For me, the New Year does not start on January 1, it starts with Opening Day. Opening Day is the physical embodiment of hope and new life. Instead of soon-to-be-forgotten resolutions, I make predictions about who will finally break Steve Balboni’s homerun record (Alex Gordon) and which pitcher will win 20 games (Luke Hochevar) and how many wins we’ll have at the end of the season (88). And every Opening Day is filled with miracles—you just have to look for them.
For example, on Opening Day 2002, I tailgated with my friend Chuck and his sons. We ate burgers and hot dogs, played catch, and made sure to get into the stadium early enough to watch batting practice. After all the pre-game fanfare, the players took the field as Jeff Suppan strolled confidently to the mound. Chuck said, “If the first pitch is a strike, this game is ours.”
Sure enough, the first pitch to Minnesota Twins left-fielder Jacque Jones was a fastball called strike. The stadium erupted. The second pitch, however, sailed over Chuck Knoblauch’s head and landed beyond the left field fence.
The Royals were down 3 – 1 after the first two innings. In the bottom of the third, they scored three to take their first lead of the season. Then, in the bottom of the fifth, Neifi Perez and Carlos Beltran hit back-to-back triples. Buck O’Neil is right; there is nothing more exciting than a triple.
After six innings, the boys in blue led 6 – 4. The Twinkies, though, plated four in the top of the seventh, winning the game 8 – 6. On that Opening Day, the miracle was this: Neifi Perez was the team leader with a .600 batting average—two singles and the triple. (The only other time Neifi impressed me with his bat was when he hit the farthest foul ball I have ever seen—it flew over the corner of the upper deck.)
The next year, 2003, Tony Pena’s simple mantra “We Believe” was in full-effect as Runelvys Hernandez took the mound instead of Jeremy Affeldt because of a Spring Training coin-toss. Seated near White Sox starting pitcher Mark Buehrle’s family, I tried not to be too rude as I cheered when Ken Harvey doubled twice off the crafty lefty. Hernandez, Jason Grimsley, and Mike MacDougal combined for a three-hit shutout, the first and only shutout victory in Royals’ Opening Day history. (They do have one shutout loss on Opening Day. In 1971, the Twins won 2 – 0.)
Probably the biggest miracle in recent Opening Day history took place in 2004, also against the White Sox. The Royals were losing 7 – 3 going into the bottom of the ninth. Brett Christie describes the scene beautifully here. That game only served to reinforce my belief that one should always stay until the last pitch; you never know what’s going to happen.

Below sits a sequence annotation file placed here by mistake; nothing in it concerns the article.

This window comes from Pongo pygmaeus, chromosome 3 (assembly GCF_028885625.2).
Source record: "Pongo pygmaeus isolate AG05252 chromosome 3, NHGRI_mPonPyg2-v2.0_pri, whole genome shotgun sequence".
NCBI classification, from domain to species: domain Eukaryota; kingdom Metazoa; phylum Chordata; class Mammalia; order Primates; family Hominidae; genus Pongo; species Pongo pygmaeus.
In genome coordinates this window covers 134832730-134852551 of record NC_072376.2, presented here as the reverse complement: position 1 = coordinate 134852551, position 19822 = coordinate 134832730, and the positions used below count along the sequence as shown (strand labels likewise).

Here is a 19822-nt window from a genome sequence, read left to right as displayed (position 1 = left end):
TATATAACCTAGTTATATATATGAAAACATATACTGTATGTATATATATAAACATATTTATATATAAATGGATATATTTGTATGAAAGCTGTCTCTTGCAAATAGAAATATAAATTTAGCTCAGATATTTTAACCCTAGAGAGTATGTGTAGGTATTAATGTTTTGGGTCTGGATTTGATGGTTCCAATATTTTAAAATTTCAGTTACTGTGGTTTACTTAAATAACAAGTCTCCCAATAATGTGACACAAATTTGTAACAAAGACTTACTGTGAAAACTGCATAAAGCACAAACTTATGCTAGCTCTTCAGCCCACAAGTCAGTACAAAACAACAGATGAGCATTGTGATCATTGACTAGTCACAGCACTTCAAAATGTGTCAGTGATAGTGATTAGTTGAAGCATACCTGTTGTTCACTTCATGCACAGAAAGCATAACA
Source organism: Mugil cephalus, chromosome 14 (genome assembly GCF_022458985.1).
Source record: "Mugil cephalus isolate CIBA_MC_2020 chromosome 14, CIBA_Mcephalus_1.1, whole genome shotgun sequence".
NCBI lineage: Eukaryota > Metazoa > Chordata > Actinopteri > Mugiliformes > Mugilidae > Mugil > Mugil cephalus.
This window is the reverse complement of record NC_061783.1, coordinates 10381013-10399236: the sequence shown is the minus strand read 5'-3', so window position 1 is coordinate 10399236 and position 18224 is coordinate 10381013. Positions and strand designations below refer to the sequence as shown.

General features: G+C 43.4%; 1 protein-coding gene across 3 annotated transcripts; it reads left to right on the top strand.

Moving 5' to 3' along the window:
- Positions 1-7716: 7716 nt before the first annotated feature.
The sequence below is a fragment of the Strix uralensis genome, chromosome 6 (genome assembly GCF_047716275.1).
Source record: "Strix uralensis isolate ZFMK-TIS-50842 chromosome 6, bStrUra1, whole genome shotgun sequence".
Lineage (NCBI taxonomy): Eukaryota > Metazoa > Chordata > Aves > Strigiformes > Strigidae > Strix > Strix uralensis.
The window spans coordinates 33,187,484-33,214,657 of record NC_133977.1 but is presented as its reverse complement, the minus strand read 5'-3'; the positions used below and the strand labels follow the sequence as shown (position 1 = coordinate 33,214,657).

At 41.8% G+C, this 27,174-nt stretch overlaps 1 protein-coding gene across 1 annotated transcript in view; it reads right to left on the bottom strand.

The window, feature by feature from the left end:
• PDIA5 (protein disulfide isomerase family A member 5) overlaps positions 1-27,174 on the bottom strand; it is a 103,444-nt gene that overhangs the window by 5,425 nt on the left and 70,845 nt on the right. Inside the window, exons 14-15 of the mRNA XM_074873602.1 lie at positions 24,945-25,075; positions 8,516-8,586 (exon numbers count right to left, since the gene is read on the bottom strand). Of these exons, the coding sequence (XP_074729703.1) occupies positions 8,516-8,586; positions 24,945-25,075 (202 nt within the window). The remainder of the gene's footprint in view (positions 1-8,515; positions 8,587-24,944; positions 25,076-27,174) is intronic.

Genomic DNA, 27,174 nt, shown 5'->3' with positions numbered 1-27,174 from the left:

This year, I’m hoping for a different kind of Opening Day miracle. I won’t be at the stadium, or even in Kansas City for that matter. My cousin’s daughter, Rachel, has cystic fibrosis (CF). I’ve been asked to serve as the emcee for a CF fundraising event in Omaha—Rachel’s Raise of Hope.
Rachel is the same age as my youngest daughter and the two girls look more like twins than second cousins…or third cousins once removed…or whatever. In the last couple of years there have numerous breakthroughs in research regarding CF and every dollar raised brings a cure one step closer. Maybe the money raised from this dinner and auction will make the difference. Maybe this will be the year when CF can stand for “Cure Found.” Maybe next year, Rachel and her family can come to Opening Day with my family without worrying about all the hazards inherent in large crowds for those with CF.
Yes, of course, I’ll miss tailgating, high-fiving strangers, and walking around in awe of the most beautiful stadium in major league baseball.
I’ll listen to Denny on the radio every chance I get, trusting him to keep me up-to-date with the game. I’ll also ask a couple friends to text me updates from the stadium. Before bed, I’ll watch the highlights online and read the writings of Dutton and Kaegel and my KoK friends.
And while 40,000 fans are cheering on the boys in blue, I’m hoping to play a small part in an Opening Day miracle for the 70,000 people living with CF around the world.
For more information about Rachel’s Raise of Hope, click here.